The problem that I've seen with DC-DC converters is that once you get above about 20A-30A the cost goes way up, and even 30A is not really "bulk charging". Well past the cost of larger cables. With a so-called "Smart Alternator" you probably don't have any choice because adding a second battery w/o a DC-DC converter will likely trigger a trouble code.

A very, very hinky way around this that I've seen some folks do on the Tear-Drops & Tiny Trailers forum is to hard wire an inverter next to the battery and run a dedicated extension cord to the TR's rear bumper. Then put a dedicated charger in the trailer and plug it into the extension cord. They wire the inverter so that it only runs when the engine is on. It works, but it just seems so incredibly wasteful to do it that way.
 

GLTHFJ60

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Imo if the use case is to charge over the road, meaning a charging window over hours or days of driving, and the battery array capacity is less than say 400ah, no one will never need more than 20a of charging power.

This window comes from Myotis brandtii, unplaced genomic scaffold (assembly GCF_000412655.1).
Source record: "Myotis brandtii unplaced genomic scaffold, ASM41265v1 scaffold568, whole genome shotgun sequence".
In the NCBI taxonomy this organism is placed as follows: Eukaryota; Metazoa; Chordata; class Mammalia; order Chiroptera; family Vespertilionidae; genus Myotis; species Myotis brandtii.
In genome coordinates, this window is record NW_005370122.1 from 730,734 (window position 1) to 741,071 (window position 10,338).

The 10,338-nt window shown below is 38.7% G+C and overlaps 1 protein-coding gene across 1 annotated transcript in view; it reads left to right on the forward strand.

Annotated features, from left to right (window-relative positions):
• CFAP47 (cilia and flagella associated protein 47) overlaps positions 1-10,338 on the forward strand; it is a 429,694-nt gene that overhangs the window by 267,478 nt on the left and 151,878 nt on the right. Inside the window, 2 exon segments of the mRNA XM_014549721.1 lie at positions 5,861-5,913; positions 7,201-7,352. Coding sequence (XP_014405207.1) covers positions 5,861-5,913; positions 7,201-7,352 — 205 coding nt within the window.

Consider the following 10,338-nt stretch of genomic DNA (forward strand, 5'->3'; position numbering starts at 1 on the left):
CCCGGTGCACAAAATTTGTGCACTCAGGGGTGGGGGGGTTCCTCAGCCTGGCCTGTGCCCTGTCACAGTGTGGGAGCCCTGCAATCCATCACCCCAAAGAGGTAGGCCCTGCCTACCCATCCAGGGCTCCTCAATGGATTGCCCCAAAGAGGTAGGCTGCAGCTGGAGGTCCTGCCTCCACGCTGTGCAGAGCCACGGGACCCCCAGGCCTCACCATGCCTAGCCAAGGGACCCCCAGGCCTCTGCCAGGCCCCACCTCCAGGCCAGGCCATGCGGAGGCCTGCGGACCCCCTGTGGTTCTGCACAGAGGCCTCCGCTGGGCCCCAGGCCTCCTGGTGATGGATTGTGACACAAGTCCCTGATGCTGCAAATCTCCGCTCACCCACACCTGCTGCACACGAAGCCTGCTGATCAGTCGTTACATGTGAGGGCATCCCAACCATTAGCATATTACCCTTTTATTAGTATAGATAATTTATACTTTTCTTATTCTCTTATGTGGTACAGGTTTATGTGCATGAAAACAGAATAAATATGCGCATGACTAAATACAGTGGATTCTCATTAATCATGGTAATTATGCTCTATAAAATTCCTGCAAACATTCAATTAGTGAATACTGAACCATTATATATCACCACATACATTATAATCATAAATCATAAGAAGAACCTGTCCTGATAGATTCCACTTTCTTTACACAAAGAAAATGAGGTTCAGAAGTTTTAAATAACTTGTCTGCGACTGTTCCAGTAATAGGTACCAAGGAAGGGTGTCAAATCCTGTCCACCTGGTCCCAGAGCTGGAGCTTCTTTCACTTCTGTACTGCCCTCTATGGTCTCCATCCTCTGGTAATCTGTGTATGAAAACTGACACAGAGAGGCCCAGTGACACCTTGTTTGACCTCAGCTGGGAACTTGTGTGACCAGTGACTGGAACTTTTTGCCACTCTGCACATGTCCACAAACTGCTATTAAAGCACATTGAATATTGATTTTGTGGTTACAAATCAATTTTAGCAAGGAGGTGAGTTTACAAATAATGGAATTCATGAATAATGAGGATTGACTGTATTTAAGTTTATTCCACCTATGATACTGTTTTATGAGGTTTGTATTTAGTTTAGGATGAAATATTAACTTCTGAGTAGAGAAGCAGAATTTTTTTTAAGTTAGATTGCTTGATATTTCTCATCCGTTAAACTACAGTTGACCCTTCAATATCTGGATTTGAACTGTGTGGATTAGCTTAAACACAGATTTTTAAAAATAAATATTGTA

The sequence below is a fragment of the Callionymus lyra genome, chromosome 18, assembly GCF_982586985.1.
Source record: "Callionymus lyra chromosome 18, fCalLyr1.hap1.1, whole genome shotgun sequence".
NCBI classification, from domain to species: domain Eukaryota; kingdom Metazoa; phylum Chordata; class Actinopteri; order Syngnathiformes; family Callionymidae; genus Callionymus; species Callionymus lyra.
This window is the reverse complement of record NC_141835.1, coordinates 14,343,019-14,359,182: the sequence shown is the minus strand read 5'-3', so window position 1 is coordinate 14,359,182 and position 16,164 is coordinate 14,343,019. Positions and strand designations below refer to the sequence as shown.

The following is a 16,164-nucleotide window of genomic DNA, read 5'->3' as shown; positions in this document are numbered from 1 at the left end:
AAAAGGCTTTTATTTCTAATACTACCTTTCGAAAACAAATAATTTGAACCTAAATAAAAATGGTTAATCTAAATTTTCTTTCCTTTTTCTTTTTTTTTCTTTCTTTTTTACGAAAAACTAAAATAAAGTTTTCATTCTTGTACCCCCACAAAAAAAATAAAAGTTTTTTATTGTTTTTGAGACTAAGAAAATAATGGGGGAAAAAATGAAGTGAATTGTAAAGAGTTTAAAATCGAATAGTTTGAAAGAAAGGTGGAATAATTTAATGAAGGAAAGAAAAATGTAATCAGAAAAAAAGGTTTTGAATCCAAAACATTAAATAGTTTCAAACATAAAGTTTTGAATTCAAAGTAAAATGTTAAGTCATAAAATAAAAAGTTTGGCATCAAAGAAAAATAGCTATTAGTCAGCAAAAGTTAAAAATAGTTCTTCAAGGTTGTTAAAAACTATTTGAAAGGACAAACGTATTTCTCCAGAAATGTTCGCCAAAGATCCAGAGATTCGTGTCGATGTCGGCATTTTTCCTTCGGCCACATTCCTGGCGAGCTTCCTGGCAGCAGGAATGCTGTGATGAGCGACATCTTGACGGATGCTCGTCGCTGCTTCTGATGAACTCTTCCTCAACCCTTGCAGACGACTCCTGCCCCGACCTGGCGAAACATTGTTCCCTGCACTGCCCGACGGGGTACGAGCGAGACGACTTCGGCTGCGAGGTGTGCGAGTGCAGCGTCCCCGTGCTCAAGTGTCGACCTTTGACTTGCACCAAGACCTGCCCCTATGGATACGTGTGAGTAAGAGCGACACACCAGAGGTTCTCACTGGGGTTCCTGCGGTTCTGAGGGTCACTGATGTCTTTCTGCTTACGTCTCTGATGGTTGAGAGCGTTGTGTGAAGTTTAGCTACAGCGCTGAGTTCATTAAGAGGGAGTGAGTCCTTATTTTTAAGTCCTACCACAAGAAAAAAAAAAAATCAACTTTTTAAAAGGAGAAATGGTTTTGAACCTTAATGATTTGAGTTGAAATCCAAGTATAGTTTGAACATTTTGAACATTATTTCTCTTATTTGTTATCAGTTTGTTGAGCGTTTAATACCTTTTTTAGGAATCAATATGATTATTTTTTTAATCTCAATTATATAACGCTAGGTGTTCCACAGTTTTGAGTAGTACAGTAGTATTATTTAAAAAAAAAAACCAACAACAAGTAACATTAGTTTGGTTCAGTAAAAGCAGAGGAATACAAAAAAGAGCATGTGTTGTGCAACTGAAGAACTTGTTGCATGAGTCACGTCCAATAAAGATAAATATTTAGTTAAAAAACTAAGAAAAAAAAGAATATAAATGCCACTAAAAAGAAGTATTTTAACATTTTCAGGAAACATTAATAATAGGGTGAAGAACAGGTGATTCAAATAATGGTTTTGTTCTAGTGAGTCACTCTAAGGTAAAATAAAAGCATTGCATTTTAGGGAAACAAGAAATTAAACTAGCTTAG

Besides, you're assuming that with the large cable, there will be zero voltage drop, which isn't true either.

Nothing you're saying is wrong, but it is expensive and unnecessary. Good large gauge cable is very expensive, fuse holders and whatnot are expensive, the hydro crimper needed to work with it aren't super bad but the terminals are expensive, and everything large gauge is in general hard to work with.

Sizing for a 20a charge rate is much much better for this use case.
 

ntsqd

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I'm not assuming that the voltage drop will be zero. I am assuming that it will be in the noise with an appropriately sized cable. I'm not recommending 4/0 for this. For an 80A charge current to our camper batteries the charts called for 4 ga. I went with 6 ga. because I figured that I'd rarely see 80A and the battery monitor has proven that to be correct. I have seen more than 20A semi-frequently. At least I did before I got the solar installed. Now I could probably leave the camper disconnected from the alternator and never know the difference.
 

GLTHFJ60

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I see over 20a with my LiFePO4 setups also, but it charges so fast that I have changed my stance on wire sizing and charging rates. If it takes me a week to discharge my batteries, then an hour to charge them (while also still using them) that's great, but not necessary. If it was an ev, absolutely! I spent a ton on 1/0 wires all over my cruiser, and don't really regret it, but see now that there's a better way.